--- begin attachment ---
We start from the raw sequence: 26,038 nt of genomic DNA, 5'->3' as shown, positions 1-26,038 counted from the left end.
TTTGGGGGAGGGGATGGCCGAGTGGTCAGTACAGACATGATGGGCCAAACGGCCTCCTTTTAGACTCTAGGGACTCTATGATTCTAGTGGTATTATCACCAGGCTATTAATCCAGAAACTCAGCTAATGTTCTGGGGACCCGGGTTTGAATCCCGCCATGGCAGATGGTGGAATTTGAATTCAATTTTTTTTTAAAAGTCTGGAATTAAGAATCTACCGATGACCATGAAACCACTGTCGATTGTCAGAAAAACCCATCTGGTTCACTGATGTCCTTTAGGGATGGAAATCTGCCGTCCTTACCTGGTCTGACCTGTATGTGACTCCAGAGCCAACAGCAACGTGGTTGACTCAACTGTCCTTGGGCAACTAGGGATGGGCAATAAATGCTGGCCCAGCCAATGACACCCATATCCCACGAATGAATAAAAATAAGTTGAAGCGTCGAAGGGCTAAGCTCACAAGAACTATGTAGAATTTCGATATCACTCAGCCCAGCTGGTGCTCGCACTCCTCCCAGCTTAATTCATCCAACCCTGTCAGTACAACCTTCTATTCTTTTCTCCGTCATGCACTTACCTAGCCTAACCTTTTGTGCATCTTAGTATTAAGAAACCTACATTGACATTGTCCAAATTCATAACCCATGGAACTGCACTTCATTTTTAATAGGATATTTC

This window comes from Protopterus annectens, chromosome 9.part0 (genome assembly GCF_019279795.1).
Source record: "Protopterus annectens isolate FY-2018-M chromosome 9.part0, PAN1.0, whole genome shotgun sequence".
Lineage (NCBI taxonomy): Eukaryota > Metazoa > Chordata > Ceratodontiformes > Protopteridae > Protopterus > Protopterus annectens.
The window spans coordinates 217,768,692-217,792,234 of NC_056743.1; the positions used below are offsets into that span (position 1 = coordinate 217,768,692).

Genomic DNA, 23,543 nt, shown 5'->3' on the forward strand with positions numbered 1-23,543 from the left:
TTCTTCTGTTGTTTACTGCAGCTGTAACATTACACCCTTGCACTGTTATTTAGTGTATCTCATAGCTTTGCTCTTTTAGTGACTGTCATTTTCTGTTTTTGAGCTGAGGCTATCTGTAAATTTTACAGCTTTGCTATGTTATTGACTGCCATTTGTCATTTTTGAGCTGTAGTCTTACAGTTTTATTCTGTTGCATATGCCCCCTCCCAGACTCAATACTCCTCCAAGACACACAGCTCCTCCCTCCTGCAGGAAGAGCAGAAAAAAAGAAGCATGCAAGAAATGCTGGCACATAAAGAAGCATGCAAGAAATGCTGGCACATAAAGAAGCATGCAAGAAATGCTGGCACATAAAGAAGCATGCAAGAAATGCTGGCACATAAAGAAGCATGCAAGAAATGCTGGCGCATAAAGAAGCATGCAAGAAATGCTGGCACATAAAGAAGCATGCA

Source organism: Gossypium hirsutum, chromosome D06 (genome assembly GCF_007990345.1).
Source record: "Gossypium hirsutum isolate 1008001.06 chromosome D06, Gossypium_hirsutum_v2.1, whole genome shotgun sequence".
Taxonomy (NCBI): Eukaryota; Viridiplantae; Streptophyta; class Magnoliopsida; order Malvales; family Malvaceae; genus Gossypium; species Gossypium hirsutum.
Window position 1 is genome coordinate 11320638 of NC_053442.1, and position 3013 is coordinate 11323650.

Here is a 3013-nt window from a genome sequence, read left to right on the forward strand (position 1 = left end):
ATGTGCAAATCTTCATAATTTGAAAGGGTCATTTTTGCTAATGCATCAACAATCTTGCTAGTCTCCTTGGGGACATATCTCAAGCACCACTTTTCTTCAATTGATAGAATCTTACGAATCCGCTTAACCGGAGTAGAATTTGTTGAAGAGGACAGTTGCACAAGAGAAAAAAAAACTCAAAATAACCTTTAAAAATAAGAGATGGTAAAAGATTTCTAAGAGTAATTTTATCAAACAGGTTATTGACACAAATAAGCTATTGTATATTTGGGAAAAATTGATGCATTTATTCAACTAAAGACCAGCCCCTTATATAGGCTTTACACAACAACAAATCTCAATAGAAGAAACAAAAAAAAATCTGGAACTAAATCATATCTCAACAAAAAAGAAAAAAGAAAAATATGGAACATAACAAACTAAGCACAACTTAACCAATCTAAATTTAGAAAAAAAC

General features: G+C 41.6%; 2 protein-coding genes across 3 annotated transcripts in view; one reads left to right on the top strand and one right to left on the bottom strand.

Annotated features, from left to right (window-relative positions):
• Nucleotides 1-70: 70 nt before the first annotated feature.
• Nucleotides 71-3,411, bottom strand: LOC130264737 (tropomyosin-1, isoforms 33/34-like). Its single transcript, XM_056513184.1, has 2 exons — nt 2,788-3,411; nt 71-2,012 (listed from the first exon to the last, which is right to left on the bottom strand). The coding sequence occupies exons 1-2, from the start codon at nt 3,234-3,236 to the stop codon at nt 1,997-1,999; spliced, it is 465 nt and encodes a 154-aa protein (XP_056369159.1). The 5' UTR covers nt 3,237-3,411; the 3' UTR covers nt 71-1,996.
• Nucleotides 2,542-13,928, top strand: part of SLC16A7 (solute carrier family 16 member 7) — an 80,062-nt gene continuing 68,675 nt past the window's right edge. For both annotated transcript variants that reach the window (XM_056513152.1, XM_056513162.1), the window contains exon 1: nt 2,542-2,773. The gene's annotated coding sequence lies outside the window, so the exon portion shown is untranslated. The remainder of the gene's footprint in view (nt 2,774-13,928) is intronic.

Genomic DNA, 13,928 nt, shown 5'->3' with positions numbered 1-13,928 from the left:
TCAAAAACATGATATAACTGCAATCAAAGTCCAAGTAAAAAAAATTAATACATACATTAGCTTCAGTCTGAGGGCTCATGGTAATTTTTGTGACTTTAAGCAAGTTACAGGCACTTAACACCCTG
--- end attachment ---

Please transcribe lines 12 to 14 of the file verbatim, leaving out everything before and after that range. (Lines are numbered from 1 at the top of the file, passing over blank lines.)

Window position 1 is genome coordinate 11320638 of NC_053442.1, and position 3013 is coordinate 11323650.

Here is a 3013-nt window from a genome sequence, read left to right on the forward strand (position 1 = left end):
ATGTGCAAATCTTCATAATTTGAAAGGGTCATTTTTGCTAATGCATCAACAATCTTGCTAGTCTCCTTGGGGACATATCTCAAGCACCACTTTTCTTCAATTGATAGAATCTTACGAATCCGCTTAACCGGAGTAGAATTTGTTGAAGAGGACAGTTGCACAAGAGAAAAAAAAACTCAAAATAACCTTTAAAAATAAGAGATGGTAAAAGATTTCTAAGAGTAATTTTATCAAACAGGTTATTGACACAAATAAGCTATTGTATATTTGGGAAAAATTGATGCATTTATTCAACTAAAGACCAGCCCCTTATATAGGCTTTACACAACAACAAATCTCAATAGAAGAAACAAAAAAAAATCTGGAACTAAATCATATCTCAACAAAAAAGAAAAAAGAAAAATATGGAACATAACAAACTAAGCACAACTTAACCAATCTAAATTTAGAAAAAAAC